Fifth Avenue eBook

Arthur Bartlett Maurice
This eBook from the Gutenberg Project consists of approximately 220 pages of information about Fifth Avenue.

Dickens was not the only British author of those days to kindle the flames of American resentment.  Almost all who came to our shores seemed to possess the faculty of “getting a rise” out of Yankee sensibilities.  Captain Marryat was one of the offenders.  At a dinner in Toronto he gave an injudicious toast.  Thereupon the town of Lewistown, Maine, built a huge bonfire on the shore directly opposite Queenstown and destroyed all the “Midshipman Easys,” “Peter Simples,” “Japhets,” and “Jacob Faithfuls” that could be obtained.  Hone commented sensibly on the affair in his Diary for May 5, 1838.  “Captain Marryat, I dare say, made a fool of himself (not a very difficult task, I should judge, from what I have seen of him); but the Lewistownians have beaten him all to smash, as the Kentuckians say.  How mortified he must have been to hear that his books had been burned after they were paid for!” A year before Marryat had dined at the Hone house in New York and the host wrote:  “The lion, Captain Marryat, is no great things of a lion, after all.  In truth, the author of ‘Peter Simple’ and ‘Jacob Faithful’ is a very every-day sort of a man.  He carries about him in his manner and conversation more of the sailor than the author, has nothing student-like in his appearance, and savours more of the binnacle lamp than of the study.”  And again, six months after the Lewistown flare-up:  “It would have been better for both parties if the sailor author had been known on this side of the Atlantic only by his writings ... he has evidently not enjoyed the benefits of refined society, or intercourse with people of literary talents.”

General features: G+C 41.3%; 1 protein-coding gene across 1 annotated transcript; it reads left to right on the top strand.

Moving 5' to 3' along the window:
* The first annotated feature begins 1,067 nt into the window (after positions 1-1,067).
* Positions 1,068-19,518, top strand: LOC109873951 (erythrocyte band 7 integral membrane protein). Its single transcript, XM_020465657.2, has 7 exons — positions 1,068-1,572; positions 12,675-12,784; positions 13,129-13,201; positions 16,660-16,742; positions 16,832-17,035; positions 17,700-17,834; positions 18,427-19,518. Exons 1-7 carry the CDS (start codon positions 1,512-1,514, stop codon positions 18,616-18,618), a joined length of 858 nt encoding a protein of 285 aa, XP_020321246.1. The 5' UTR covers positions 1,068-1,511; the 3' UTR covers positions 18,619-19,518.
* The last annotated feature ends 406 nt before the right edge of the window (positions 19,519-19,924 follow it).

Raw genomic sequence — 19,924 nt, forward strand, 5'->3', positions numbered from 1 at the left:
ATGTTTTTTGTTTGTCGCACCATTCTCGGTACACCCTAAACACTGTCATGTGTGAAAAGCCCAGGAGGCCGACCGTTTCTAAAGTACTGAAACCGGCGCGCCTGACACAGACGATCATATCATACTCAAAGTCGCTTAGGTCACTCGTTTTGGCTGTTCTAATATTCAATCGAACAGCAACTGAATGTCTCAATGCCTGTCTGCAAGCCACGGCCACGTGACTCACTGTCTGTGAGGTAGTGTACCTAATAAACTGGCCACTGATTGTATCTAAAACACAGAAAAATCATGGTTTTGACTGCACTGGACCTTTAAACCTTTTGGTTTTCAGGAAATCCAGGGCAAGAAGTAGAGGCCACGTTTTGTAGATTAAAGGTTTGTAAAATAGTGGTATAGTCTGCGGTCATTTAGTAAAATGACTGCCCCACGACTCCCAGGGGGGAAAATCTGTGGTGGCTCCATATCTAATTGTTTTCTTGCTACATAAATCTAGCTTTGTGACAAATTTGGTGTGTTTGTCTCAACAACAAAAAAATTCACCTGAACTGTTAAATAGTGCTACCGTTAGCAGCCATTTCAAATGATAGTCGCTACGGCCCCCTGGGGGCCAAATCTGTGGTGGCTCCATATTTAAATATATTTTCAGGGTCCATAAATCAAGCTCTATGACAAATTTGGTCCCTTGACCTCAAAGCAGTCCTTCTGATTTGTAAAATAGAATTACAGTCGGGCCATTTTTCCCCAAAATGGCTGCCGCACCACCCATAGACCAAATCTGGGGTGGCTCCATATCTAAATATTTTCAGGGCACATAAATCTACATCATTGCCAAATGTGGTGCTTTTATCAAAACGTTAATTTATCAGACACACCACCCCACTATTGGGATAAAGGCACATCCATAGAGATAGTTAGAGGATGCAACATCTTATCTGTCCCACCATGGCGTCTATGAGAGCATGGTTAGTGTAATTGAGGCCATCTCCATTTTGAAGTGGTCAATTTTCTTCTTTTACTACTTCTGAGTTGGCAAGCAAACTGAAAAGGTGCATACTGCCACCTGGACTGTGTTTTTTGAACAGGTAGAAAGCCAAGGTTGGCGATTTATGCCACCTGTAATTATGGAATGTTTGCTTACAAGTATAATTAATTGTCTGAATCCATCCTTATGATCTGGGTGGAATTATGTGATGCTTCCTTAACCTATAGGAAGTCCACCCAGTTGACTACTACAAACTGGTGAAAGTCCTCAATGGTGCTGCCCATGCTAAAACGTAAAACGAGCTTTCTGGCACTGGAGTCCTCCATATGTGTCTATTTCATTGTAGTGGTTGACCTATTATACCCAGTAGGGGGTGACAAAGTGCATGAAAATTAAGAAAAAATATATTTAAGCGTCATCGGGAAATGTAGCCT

The Knickerbocker Pepys grew mellower as he advanced in years.  There is a marked change in the tone of the Diary dating from the very time when he himself suffered financial reverses.  It was the test of the man that misfortune did not embitter him, but made him more kindly in his judgments of those about him.  The smug self-satisfaction belonged to the early days.  In the closing years of his useful life there was but one thing that disturbed him greatly.  He foresaw the Deluge that was to come.  December 12, 1850, was his last Thanksgiving.  He wrote:  “The annual time-honoured Thanksgiving-day throughout the state.  No nation, ancient or modern, ever had more causes for thanksgiving, and reasons to praise the Author of all good, than the people of the United States.  Yet there are many, at the present time, ignorant and unworthy of the blessings they enjoy, who would throw all things into confusion, break up the blessed Union which binds the States, and should bind the individuals forming their population; who would destroy the harmony, and condemn the obligations, of Constitution and law.  Factionists, traitors, madmen—­the Lord preserve us from the unholy influence of such principles!”

CHAPTER IV

Glimpses of the Sixties

Copyrights
Project Gutenberg
Fifth Avenue from Project Gutenberg. Public domain.
Follow Us on Facebook